Rice Davies Law
Private training lobby chief Rodd Camm slammed Friday’s Australian Education Union report, which argued privatisation “has led to a drop in quality of courses and huge taxpayer-funded profits to private providers.” Then again, “he would,” as Mandy famously said, “say that wouldn’t he?” Mr Camm is trying to contain the comrades by arguing self-regulation will rid the industry of spivs selling crook courses. To have any hope of success he needs examples of action fast.
Sydney steps up
The University of Sydney has a new open access policy and while it’s as inspiring as a land tax assessment it does take a stand for freedom of scholarship. It endorses “the initiatives of major funding agencies,” in committing to open access (I think this means the Australian Research Council and National Health and Medical Research Council requirement that publications made possible by their money must be freely available after a year). And while the university “will retain the publisher’s version of all collected scholarly works in a password protected, restricted access repository … the university will retain accepted manuscript versions of all journal articles and other scholarly works submitted directly to the university’s external access repository.”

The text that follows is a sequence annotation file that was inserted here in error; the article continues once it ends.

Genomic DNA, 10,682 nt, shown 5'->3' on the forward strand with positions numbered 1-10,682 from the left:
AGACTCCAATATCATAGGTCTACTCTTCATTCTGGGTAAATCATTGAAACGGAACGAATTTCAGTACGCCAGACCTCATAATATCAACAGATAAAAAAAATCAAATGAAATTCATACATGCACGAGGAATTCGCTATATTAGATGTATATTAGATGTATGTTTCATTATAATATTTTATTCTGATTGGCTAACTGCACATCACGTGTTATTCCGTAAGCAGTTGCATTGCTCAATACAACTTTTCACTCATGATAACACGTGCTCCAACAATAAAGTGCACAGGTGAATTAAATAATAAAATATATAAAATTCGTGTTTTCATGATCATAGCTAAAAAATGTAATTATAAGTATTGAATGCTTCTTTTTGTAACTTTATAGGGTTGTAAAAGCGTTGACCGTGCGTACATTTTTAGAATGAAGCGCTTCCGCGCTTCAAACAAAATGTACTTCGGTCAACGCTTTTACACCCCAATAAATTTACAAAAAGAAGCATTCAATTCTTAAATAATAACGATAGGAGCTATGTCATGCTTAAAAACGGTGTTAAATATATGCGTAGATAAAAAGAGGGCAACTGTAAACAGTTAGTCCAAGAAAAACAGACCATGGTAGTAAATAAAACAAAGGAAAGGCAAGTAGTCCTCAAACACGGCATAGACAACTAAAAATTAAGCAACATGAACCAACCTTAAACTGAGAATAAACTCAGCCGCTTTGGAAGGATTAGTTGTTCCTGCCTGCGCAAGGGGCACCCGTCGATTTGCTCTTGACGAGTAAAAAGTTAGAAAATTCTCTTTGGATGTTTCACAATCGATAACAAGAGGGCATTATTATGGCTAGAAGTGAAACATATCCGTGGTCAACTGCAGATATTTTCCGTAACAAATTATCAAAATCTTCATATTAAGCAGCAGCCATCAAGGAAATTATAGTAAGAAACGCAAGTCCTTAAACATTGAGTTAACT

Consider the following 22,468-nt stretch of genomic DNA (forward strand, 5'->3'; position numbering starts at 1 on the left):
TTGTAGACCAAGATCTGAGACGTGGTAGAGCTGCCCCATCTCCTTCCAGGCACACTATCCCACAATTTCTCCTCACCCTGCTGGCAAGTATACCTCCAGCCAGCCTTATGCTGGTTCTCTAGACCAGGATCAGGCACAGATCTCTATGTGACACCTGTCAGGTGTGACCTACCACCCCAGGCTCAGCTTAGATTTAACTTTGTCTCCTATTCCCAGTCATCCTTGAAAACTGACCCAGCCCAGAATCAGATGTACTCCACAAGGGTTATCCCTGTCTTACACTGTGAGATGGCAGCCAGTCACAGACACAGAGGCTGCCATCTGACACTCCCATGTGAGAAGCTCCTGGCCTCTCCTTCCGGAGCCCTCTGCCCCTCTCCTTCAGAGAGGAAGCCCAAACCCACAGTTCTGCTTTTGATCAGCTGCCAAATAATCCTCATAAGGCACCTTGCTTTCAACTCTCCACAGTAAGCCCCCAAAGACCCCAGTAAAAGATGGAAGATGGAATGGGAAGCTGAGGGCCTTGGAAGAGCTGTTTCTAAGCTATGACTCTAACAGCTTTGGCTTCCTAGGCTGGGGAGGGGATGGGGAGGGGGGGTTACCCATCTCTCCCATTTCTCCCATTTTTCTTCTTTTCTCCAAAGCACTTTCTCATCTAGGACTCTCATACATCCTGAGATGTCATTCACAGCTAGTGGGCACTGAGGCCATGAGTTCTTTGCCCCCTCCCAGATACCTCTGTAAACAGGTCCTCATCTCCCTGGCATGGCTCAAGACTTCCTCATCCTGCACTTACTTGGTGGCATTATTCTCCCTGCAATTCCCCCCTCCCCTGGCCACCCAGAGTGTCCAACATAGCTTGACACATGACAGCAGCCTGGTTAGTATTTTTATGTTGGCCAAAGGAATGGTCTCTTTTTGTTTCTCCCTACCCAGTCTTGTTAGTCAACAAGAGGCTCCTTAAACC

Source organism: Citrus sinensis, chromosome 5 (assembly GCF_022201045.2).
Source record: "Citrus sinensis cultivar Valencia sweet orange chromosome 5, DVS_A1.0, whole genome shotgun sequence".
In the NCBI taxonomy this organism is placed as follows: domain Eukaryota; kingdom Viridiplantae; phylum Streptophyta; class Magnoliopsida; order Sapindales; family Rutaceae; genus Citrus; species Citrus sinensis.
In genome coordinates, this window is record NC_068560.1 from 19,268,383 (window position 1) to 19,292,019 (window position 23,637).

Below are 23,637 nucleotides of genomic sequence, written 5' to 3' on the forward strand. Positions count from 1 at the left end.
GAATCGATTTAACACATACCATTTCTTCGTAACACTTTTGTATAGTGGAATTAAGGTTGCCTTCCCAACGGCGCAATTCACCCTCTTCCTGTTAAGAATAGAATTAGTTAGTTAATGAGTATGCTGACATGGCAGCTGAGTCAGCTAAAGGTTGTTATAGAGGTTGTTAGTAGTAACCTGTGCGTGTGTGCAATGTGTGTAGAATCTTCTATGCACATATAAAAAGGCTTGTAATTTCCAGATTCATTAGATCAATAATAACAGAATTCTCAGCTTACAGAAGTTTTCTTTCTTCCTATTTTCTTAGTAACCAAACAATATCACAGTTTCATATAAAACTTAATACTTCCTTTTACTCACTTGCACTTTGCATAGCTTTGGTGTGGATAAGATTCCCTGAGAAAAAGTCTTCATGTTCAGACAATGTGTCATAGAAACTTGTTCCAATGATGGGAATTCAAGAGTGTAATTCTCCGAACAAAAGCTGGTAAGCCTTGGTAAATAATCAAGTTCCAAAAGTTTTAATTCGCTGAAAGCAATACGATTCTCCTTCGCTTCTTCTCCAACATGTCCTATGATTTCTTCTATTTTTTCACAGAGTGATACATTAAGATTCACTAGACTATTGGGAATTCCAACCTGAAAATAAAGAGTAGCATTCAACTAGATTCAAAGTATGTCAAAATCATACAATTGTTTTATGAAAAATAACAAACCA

Uni Syd is by no means the first Australian university to do this. Still it is another mine beneath the for-profit publishers fortifications. However the keep of their castle, “gold” open access remains – where institutions pay for the privilege of their academics work appearing in for-profit journals.
Rules to live by
Among all the talk on about policing and punishing perfidious private providers (sorry) a quality assurance expert from Charles Sturt U pointed me at the final proposal for the Higher Education Standards Framework, wherein right from the start there is much sound stuff intended to address the sort of shonkery now said to plague VET.
Such as S1.1 on admissions, which specifies only students with “preparation and proficiency” a course needs are admitted. And Section Seven sets out basic consumer rights and the obligation of providers to keep agents under control. The rules are ready; of course enforcing them is another issue.